Michael Braem has raised nearly $10,000 participating in the Bike M.S. charity event over the past six years

It wasn’t very long after being diagnosed with multiple sclerosis in 1997 at the age of 39 that Michael Braem began volunteering with the Oregon chapter of the M.S. SETH GORDON - Low rider - Newberg's Michael Braem has raised nearly $2,000 and will participate in the Bike MS event for the sixth time this weekend in Monmouth. Diagnosed with multiple sclerosis in 1997, Braem has raised approximately $10,000 for the MS Society Oregon Chapter since riding for the first time six years ago.

Braem volunteered at several events and helped out in the office or wherever he was needed, but quickly gravitated toward the Bike M.S. event.

Unfortunately, his health at the time wasn’t good enough for him to ride.

That finally changed in 2007.

“After being at all those rides, I just dreamed that one day I might be able to ride,” Braem said. “At first, I was trying to figure out going tandem with somebody, just to say I did the ride. That fell through and then, all of a sudden, the opportunity came that a person had a three-wheel recumbent bike. I got on it and I felt whole again.”

Braem is prepping for this year’s event, which will take place Saturday and Sunday in Monmouth.

Braem counts himself as lucky that he’s never experienced pain from his M.S., a disease of the central nervous system that damages nerve cells, affecting the complex orchestration of neural pathways and causing unpredictable symptoms from tingling and numbness to blindness and paralysis. At first, Braem suffered periods where he was spastic, but mostly it has affected his balance.

It was when he began having trouble walking that he sought medical attention and was diagnosed.

“You end up walking kind of like you’re drunk,” Braem said. “My balance was affecting me and my equilibrium was off. I just knew there was something wrong.”

In so many ways, Braem’s life was thrown upside down by the disease, but he steadily built a new one for himself.

In addition to volunteering with the M.S. Society, Braem also gives his time to Medical Teams International and the National Alliance on Mental Illness.

“It takes a toll, but if you don’t continue to feel like the world’s coming to an end, you can live a semi-normal life,” he said.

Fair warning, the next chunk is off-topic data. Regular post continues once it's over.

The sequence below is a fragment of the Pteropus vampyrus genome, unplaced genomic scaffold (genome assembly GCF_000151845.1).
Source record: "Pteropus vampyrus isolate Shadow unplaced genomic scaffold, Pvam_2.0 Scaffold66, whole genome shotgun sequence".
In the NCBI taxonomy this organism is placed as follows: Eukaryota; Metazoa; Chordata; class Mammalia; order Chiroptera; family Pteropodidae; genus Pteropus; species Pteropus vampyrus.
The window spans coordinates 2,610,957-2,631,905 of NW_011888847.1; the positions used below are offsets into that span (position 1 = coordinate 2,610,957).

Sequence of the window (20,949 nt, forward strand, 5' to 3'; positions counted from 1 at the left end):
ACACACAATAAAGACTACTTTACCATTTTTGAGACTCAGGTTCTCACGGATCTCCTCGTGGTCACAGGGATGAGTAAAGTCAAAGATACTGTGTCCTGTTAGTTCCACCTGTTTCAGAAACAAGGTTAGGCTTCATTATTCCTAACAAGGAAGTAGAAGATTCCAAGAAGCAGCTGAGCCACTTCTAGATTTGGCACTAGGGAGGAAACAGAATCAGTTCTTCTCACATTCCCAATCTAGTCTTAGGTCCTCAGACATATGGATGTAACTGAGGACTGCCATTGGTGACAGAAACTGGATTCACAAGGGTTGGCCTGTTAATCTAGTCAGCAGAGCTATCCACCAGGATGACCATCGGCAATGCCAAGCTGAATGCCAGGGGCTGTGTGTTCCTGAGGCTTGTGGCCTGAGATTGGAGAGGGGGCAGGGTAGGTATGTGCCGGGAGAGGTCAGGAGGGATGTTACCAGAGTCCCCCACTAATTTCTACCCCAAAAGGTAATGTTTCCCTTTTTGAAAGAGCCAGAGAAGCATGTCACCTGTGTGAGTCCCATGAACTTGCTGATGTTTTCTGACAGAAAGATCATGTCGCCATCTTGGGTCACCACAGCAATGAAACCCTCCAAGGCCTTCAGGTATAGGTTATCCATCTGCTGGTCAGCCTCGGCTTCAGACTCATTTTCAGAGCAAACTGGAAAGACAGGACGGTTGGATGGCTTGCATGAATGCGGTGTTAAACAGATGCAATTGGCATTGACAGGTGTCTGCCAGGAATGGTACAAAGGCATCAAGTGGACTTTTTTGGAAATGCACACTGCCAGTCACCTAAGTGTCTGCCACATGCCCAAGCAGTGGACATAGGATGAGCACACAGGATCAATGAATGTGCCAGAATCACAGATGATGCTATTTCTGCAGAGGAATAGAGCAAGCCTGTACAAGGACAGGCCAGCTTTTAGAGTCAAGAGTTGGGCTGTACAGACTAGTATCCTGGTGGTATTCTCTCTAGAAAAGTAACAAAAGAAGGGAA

Braem chose to settle down in Newberg in 1998, despite having never spent time in the city.

An avid outdoorsman as well, he later joined Joyful Servant Lutheran Church, where he said he felt welcomed. He is now a member of the church’s stewardship committee.

“It’s a small community, and I felt the people around here were accepting and acceptable,” Braem said. “It was a place where I felt like I was retired. I wanted to find a place that I was close to the real world, but out into my world, too.”

Braem has raised approximately $10,000 since he began participating in Bike M.S., including a high of $3,600 in his second year and more than $2,000 so far this year. Each year he has raised at least $1,000.

He participates as a member of Team Slugfish and has a personal page on the Oregon chapter website where donations can be made:

The highlight this year will be doing the ride with his 22-year-old twin daughters Becky and Sarah, who both live in Camas, Wash.

The trio attempted the ride three years ago, but Sarah’s bike broke down after the first turn of the course and they were unable to repair it. Becky Braem finished that race and participated last year, enjoying the opportunity to bond with her father in a different and deeper way than just sharing a lunch or going to the beach.

“You’re really not talking, but you just feel really good because you’ve got that person next to you pushing you and it’s your dad or your daughter or brother or whatever,” Becky Braem said. “It worked out pretty well for me just because I got to spend time with him.”

Becky said she has been prepping Sarah for the ride and is excited to share the sense of accomplishment together and expects the connection she’s experienced in the past will only deepen with her sister participating too.

“It’s like if you try to go camping and you try to set up a tent, but you can’t because you have to have that other person on the other side,” Becky Braem said. “This year all three of us are doing it and we’re going to feel great afterwards.”

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